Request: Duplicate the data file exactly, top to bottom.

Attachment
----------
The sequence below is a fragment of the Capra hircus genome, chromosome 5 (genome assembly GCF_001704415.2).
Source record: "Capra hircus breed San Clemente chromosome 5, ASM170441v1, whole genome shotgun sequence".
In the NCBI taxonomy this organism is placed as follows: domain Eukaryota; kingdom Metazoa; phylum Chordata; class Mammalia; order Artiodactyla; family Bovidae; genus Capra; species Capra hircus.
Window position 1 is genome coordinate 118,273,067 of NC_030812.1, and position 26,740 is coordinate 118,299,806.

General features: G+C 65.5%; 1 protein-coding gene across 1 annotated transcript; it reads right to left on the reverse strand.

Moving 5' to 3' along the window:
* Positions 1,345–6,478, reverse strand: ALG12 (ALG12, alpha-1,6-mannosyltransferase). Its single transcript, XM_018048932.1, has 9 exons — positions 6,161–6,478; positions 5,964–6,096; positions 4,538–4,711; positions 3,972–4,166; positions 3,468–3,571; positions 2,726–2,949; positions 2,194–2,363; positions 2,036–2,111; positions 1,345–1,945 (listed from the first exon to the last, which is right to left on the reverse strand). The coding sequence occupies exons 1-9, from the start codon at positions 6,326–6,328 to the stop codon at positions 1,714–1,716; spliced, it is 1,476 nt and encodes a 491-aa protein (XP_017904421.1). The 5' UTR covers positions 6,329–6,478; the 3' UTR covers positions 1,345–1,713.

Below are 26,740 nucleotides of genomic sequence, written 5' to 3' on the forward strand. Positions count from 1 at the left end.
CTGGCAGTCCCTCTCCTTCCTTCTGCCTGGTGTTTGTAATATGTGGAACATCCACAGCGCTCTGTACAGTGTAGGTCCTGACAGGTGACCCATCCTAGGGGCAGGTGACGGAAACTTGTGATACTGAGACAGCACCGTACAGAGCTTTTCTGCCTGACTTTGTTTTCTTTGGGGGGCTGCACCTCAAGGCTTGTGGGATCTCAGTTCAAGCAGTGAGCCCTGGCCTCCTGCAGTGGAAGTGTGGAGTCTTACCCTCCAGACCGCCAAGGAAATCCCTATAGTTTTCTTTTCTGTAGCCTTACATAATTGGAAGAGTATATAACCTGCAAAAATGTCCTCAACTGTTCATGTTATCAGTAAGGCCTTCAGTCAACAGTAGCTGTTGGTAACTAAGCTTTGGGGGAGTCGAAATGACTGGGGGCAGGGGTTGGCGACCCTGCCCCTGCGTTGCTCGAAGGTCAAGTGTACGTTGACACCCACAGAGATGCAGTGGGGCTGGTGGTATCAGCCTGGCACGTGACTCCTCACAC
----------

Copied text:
The sequence below is a fragment of the Capra hircus genome, chromosome 5 (genome assembly GCF_001704415.2).
Source record: "Capra hircus breed San Clemente chromosome 5, ASM170441v1, whole genome shotgun sequence".
In the NCBI taxonomy this organism is placed as follows: domain Eukaryota; kingdom Metazoa; phylum Chordata; class Mammalia; order Artiodactyla; family Bovidae; genus Capra; species Capra hircus.
Window position 1 is genome coordinate 118,273,067 of NC_030812.1, and position 26,740 is coordinate 118,299,806.

General features: G+C 65.5%; 1 protein-coding gene across 1 annotated transcript; it reads right to left on the reverse strand.

Moving 5' to 3' along the window:
* Positions 1,345–6,478, reverse strand: ALG12 (ALG12, alpha-1,6-mannosyltransferase). Its single transcript, XM_018048932.1, has 9 exons — positions 6,161–6,478; positions 5,964–6,096; positions 4,538–4,711; positions 3,972–4,166; positions 3,468–3,571; positions 2,726–2,949; positions 2,194–2,363; positions 2,036–2,111; positions 1,345–1,945 (listed from the first exon to the last, which is right to left on the reverse strand). The coding sequence occupies exons 1-9, from the start codon at positions 6,326–6,328 to the stop codon at positions 1,714–1,716; spliced, it is 1,476 nt and encodes a 491-aa protein (XP_017904421.1). The 5' UTR covers positions 6,329–6,478; the 3' UTR covers positions 1,345–1,713.

Below are 26,740 nucleotides of genomic sequence, written 5' to 3' on the forward strand. Positions count from 1 at the left end.
CTGGCAGTCCCTCTCCTTCCTTCTGCCTGGTGTTTGTAATATGTGGAACATCCACAGCGCTCTGTACAGTGTAGGTCCTGACAGGTGACCCATCCTAGGGGCAGGTGACGGAAACTTGTGATACTGAGACAGCACCGTACAGAGCTTTTCTGCCTGACTTTGTTTTCTTTGGGGGGCTGCACCTCAAGGCTTGTGGGATCTCAGTTCAAGCAGTGAGCCCTGGCCTCCTGCAGTGGAAGTGTGGAGTCTTACCCTCCAGACCGCCAAGGAAATCCCTATAGTTTTCTTTTCTGTAGCCTTACATAATTGGAAGAGTATATAACCTGCAAAAATGTCCTCAACTGTTCATGTTATCAGTAAGGCCTTCAGTCAACAGTAGCTGTTGGTAACTAAGCTTTGGGGGAGTCGAAATGACTGGGGGCAGGGGTTGGCGACCCTGCCCCTGCGTTGCTCGAAGGTCAAGTGTACGTTGACACCCACAGAGATGCAGTGGGGCTGGTGGTATCAGCCTGGCACGTGACTCCTCACAC